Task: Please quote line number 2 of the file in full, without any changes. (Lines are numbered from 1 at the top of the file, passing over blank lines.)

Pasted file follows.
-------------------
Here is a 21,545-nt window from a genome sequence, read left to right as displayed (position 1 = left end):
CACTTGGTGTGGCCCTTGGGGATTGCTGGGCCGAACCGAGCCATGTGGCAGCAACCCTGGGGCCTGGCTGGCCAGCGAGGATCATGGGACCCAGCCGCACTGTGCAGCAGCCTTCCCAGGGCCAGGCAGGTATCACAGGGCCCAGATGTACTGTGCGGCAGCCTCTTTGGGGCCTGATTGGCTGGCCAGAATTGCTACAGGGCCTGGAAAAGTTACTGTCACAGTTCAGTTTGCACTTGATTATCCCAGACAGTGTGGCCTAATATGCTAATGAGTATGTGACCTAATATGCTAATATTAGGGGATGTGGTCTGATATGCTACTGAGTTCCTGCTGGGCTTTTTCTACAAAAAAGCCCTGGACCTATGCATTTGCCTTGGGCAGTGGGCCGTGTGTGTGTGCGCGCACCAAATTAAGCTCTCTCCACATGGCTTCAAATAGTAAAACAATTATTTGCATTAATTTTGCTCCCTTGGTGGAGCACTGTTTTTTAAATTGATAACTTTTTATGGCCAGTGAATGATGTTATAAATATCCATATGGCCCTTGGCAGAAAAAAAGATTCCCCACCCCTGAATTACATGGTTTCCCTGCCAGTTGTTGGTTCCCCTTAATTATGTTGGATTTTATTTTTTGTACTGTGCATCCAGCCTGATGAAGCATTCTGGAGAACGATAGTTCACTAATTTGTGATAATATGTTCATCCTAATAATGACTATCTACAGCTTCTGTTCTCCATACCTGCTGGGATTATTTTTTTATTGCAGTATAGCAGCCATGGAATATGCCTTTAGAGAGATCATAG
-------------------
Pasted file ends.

CACTTGGTGTGGCCCTTGGGGATTGCTGGGCCGAACCGAGCCATGTGGCAGCAACCCTGGGGCCTGGCTGGCCAGCGAGGATCATGGGACCCAGCCGCACTGTGCAGCAGCCTTCCCAGGGCCAGGCAGGTATCACAGGGCCCAGATGTACTGTGCGGCAGCCTCTTTGGGGCCTGATTGGCTGGCCAGAATTGCTACAGGGCCTGGAAAAGTTACTGTCACAGTTCAGTTTGCACTTGATTATCCCAGACAGTGTGGCCTAATATGCTAATGAGTATGTGACCTAATATGCTAATATTAGGGGATGTGGTCTGATATGCTACTGAGTTCCTGCTGGGCTTTTTCTACAAAAAAGCCCTGGACCTATGCATTTGCCTTGGGCAGTGGGCCGTGTGTGTGTGCGCGCACCAAATTAAGCTCTCTCCACATGGCTTCAAATAGTAAAACAATTATTTGCATTAATTTTGCTCCCTTGGTGGAGCACTGTTTTTTAAATTGATAACTTTTTATGGCCAGTGAATGATGTTATAAATATCCATATGGCCCTTGGCAGAAAAAAAGATTCCCCACCCCTGAATTACATGGTTTCCCTGCCAGTTGTTGGTTCCCCTTAATTATGTTGGATTTTATTTTTTGTACTGTGCATCCAGCCTGATGAAGCATTCTGGAGAACGATAGTTCACTAATTTGTGATAATATGTTCATCCTAATAATGACTATCTACAGCTTCTGTTCTCCATACCTGCTGGGATTATTTTTTTATTGCAGTATAGCAGCCATGGAATATGCCTTTAGAGAGATCATAG